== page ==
How Can I Recognize Child Abuse?
Child abuse includes physical abuse, physical neglect, sexual abuse and emotional abuse of a child under 18 years of age by a parent (or other caretaker).
Physical Abuse is a non-accidental injury to a child by a parent or caretaker. You may see frequent and unexplained bruises, burns, cuts, injuries; the child may be overly afraid of the parent's reaction to misbehavior.
Physical Neglect is a parent's failure to give the child food, clothing, hygiene, medical care, supervision. You may see a very young child routinely left alone at home for long periods of time. You may know that a severe illness or injury is not being medically treated. A neighborhood child may frequently turn up at your door - inadequately dressed for the weather - saying their parent told them to stay away. Physical neglect is hard to judge; sometimes what you see is simply poor judgment, but not neglect. Sometimes what you see is the result of poverty, not parental neglect.
Sexual Abuse ranges from non-touching offenses, such as exhibitionism, to fondling, intercourse or using the child for pornographic materials. You may see sexual behavior way beyond what is expected for the child's age; a young child might have sudden, unusual difficulty with toilet habits; there may be pain or itching, bruises or bleeding in the genital area. The child might tell you about these problems.
Emotional Abuse includes severe rejection, humiliation and actions intended to produce fear or extreme guilt in a child. You may see a parent who verbally terrorizes the child, who continually and severely criticizes the child, or who fails to express any affection or nurturing.
In short, an abused or neglected child is one whose physical or psychological health or development is harmed by the parents' behavior.
What do I do if a child discloses abuse to me?
The first step is to try to remain calm and believe the child. Particularly in cases of sexual abuse, it is rare that a child will lie. It is more common that a child will disclose, recant, and disclose again at a later time. While you may be shocked and horrified by the allegations made by the child, any facial expressions or outbursts may cause the child to feel ashamed or responsible for the abuse and they may recant. It is not uncommon that your first reaction may be denial, but try to work though this and be open and receptive to the child. The more calm and open you are, the more you will be able to help the child.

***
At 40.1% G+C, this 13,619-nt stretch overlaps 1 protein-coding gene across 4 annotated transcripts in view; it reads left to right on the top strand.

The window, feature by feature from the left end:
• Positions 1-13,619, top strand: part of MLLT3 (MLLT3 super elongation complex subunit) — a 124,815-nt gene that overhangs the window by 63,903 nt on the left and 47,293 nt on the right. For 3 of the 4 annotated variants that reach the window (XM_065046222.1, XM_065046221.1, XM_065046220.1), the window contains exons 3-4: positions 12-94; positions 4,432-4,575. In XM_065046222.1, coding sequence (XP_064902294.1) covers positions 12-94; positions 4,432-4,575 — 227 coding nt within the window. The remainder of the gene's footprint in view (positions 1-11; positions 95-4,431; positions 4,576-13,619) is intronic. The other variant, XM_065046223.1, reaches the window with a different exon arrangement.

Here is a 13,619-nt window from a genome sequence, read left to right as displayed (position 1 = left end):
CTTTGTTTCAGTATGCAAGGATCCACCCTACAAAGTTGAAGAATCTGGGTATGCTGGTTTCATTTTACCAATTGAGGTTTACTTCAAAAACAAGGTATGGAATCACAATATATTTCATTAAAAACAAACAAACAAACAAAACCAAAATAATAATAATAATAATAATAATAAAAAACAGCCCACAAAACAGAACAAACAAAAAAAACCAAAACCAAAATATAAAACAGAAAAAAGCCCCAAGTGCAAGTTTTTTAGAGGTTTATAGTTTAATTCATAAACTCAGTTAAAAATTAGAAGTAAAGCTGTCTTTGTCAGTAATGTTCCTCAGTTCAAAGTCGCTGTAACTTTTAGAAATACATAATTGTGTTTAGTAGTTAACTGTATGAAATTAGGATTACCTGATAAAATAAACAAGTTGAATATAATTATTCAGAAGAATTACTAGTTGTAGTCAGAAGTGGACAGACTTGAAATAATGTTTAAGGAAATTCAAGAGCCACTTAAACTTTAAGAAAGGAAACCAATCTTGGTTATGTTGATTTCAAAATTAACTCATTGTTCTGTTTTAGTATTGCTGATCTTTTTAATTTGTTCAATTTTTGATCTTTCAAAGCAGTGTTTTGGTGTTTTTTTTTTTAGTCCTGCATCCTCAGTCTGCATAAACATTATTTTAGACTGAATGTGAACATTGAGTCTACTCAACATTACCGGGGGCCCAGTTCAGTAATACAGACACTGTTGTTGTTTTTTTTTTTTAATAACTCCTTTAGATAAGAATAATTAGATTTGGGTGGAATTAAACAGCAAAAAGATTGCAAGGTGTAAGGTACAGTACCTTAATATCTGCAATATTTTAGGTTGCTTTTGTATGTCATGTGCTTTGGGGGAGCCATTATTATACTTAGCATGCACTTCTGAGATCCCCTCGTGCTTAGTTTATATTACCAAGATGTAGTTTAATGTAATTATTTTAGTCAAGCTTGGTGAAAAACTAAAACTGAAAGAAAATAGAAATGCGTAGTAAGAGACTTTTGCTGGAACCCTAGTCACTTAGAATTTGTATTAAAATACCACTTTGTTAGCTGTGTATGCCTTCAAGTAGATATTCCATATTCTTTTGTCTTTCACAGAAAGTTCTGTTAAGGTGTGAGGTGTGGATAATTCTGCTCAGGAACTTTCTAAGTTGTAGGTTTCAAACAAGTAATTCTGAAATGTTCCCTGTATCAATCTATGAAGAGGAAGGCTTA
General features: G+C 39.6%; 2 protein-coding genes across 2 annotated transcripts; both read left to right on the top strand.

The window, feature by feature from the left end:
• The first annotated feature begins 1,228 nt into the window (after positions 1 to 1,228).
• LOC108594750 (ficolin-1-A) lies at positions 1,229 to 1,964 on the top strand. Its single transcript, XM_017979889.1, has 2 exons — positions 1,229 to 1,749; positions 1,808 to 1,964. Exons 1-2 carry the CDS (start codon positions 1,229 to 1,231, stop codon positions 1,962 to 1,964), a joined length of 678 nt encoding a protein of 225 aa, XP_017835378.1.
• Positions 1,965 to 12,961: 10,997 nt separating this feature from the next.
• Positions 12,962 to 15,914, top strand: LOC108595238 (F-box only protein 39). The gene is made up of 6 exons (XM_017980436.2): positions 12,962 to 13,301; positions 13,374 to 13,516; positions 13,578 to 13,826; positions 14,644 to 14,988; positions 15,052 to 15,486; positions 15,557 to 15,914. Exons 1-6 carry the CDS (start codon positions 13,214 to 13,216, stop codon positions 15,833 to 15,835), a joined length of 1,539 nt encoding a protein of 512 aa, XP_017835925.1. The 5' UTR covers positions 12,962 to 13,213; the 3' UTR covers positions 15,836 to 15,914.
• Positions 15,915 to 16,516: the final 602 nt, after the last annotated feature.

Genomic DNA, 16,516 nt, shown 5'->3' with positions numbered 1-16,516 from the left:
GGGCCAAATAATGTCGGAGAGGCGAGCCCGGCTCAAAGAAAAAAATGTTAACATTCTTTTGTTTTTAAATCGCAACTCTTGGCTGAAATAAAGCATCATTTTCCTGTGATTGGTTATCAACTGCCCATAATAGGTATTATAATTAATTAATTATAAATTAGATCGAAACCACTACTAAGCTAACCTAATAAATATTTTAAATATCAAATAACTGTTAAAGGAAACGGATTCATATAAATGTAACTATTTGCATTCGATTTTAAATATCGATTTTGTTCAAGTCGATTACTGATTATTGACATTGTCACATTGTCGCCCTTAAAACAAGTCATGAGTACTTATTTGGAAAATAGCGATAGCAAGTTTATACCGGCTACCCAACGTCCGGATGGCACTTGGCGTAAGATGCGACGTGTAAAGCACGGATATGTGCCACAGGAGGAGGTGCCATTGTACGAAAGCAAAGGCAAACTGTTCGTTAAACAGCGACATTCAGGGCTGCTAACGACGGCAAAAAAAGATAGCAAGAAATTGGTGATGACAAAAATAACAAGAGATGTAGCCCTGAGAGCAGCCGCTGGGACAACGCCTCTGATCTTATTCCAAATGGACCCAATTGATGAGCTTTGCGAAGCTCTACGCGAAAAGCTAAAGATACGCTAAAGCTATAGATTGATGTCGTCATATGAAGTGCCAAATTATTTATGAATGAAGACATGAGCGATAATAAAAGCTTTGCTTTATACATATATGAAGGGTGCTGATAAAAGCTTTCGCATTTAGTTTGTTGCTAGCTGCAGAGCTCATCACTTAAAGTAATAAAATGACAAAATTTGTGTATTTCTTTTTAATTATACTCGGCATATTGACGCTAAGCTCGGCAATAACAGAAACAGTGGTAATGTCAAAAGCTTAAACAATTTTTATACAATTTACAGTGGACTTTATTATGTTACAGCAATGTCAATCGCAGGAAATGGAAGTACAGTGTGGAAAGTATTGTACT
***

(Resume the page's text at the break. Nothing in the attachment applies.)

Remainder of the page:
You may find yourself particularly conflicted if the alleged perpetrator is someone close to you and your family, but making a report is the first step to getting a child help and enable them to take back their childhood. Keep in mind that perpetrators of sexual abuse are known and trusted by the child’s family in 90% of sexual abuse cases. If your child discloses sexual abuse, be prepared that the perpetrators will probably someone you know and trust. This is because perpetrators are very adept at gaining the trust of both the child and the adults that surround them. By gaining this trust, perpetrators are able to gain access to the child to abuse them and continue abusing them. Be mindful of any adults in the child’s life that may be angling for ample opportunity to spend time alone with them.
What If I Suspect A Child Is Being Abused Or Neglected?
Call the New York State Central Register - the "child abuse reporting hot line" - to make a report. The Hot Line can be reached 24 hours a day, 7 days a week, toll-free at 1-800-342-3720.
Why Should I Make A Report?
The reason to make a report is to get help for the child and the family. The New York Central Register (Hot Line) will notify the local Child Protective Services (CPS), which is part of the county Department of Social Services. CPS will investigate and take needed action to protect the child and to help the parent solve problems which are leading to abuse or neglect. For example, the family may be referred to day care or other services to help relieve the pressures of parenthood. CPS might suggest counseling, or participation in a drug or alcohol program or a parenting education program.
Will The Child Be Taken Away From The Home If I Report?